Band of the Week: honeyhoney
Hometown: Los Angeles, Calif.
Fun Fact: Before launching a songwriting partnership with Suzanne Santo, guitarist Ben Jaffe composed music for Nickelodeon and various cartoon shows. Meanwhile, Santo paid the bills as an actress, landing supporting roles in Law & Order, Blind Justice and the Sigourney Weaver film Imaginary Heroes.
Why It's Worth Watching: Alternately rustic-retro and cool-contemporary, honeyhoney’s First Rodeo displays the common pop thread between alt.country, spaghetti western soundtracks and swampy blues.
For Fans Of: She & Him, Nancy Sinatra & Lee Hazlewood, Jessie Baylin
Three days after the release of honeyhoney’s debut, bandmates Suzanne Santo and Ben Jaffe are on opposite coasts. Santo is spending the weekend in Atlanta, where her boyfriend has landed a job on the set of Road Trip 2. Meanwhile, Jaffe putters around the kitchen in Los Angeles, having chosen to stay home and enjoy the lingering warm weather. As his bandmate talks about the opulence of her hotel (“This is where they had the Gone with the Wind premiere!”) and the left-leaning population of Atlanta (“Everybody here seems ready to kick it with our main man, Obama.”), Jaffe valiantly offers up his own interesting tidbits.
“Hey, did you hear something sizzle?” he asks, halting a tangent about the superiority of Road Trip over Euro Trip. “I’m cooking bacon.”
Maintaining a three-way phone conversation with the members of honeyhoney is no easy task. They talk quickly and spiritedly, bounding between topics with the same genre-hopping energy that fuels their debut album, First Rodeo. Ever the gracious frontwoman, Santo often declines to answer a question first, yielding the spotlight to her musical cohort instead.
It’s this mix of affability and quick-witted energy that makes First Rodeo an enjoyable, unexpected listen. Released on election day by Ironworks Records, a label jointly owned by Jude Cole and actor Kiefer Sutherland, the album takes its cues from Appalachian folk, country ballads, jazz and Quentin Tarantino films. Completing the hybrid is Santo’s voice, a throaty alto that’s equally capable of helming boozy torch songs and stomping, neo-honky tonk.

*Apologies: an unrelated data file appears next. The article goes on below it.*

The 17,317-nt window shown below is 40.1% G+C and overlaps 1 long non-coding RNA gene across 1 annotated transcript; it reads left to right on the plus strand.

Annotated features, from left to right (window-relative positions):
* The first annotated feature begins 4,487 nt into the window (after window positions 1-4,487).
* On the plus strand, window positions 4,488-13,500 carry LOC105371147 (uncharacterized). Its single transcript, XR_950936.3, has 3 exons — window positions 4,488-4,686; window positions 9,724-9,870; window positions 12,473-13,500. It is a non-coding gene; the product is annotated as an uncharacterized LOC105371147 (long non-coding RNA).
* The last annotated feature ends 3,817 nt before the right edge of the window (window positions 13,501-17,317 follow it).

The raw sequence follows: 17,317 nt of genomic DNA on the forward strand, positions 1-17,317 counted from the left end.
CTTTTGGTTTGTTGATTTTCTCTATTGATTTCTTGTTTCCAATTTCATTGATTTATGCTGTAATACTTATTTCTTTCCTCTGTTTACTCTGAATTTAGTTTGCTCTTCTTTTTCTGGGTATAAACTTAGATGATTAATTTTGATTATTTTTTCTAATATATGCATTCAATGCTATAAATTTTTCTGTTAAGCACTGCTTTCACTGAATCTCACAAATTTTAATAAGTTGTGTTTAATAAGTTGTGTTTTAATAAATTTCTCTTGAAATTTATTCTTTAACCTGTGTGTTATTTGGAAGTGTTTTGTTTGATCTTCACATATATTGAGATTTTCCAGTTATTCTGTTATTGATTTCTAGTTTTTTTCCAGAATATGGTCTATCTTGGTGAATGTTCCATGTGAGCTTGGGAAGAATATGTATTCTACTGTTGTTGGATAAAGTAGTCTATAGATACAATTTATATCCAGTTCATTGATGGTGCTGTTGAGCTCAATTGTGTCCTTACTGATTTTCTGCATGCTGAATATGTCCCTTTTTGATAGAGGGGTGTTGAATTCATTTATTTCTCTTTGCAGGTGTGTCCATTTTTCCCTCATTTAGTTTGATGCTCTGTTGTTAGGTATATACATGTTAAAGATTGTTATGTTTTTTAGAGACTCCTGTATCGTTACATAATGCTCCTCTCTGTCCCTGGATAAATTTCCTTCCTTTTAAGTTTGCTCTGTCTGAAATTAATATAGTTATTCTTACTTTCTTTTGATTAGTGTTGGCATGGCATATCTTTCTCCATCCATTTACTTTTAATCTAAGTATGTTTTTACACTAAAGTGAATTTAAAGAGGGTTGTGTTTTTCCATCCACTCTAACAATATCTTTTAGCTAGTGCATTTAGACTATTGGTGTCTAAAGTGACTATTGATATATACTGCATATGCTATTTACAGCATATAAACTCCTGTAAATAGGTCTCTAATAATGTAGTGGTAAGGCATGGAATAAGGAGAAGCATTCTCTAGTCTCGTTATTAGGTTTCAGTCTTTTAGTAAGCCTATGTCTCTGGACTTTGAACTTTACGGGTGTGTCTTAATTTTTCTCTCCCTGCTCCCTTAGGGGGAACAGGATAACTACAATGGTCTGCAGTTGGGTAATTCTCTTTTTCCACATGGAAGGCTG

While Jaffe and Santo write all of their own material, they nevertheless credit the Ironworks staff for helping shape First Rodeo’s sound. “My family owns an Italian restaurant that my grandparents started,” Santo explains, “so my dad, uncles and cousins all work together. I kinda get that same vibe with Ironworks. We’re all trying to make this special ‘rock pasta.’ Occasionally we’ll disagree on the ingredients, but we’ll work it out and tweak the recipe.”
Given the bandmates’ resume (and proximity to Sutherland), it’s no surprise that film also informs honeyhoney’s work. “Little Toy Gun,” a brazen nugget of ‘60s-styled pop in the vein of Nancy Sinatra, was inspired by the Kill Bill soundtrack. Santo also took influence from Tarantino’s movie, having chosen to model her performance in the “Little Toy Gun” music video—a Western spoof that sees Santo fleeing from a vengeful, card-dealing Sutherland—after Uma Thurman’s character.
“I was so nervous about staring down Kiefer,” she says, “and I wanted something that was going to make me feel like a bandit. So I just kept watching Kill Bill.”
“Most of the time,” Jaffe summarizes, “I try to write songs for a visual standpoint. I love movies. I like songs to really evoke that same stuff; I want a song’s imagery to make a movie in your head. The music should be the score.”
Download honeyhoney's "Slow Brains" here.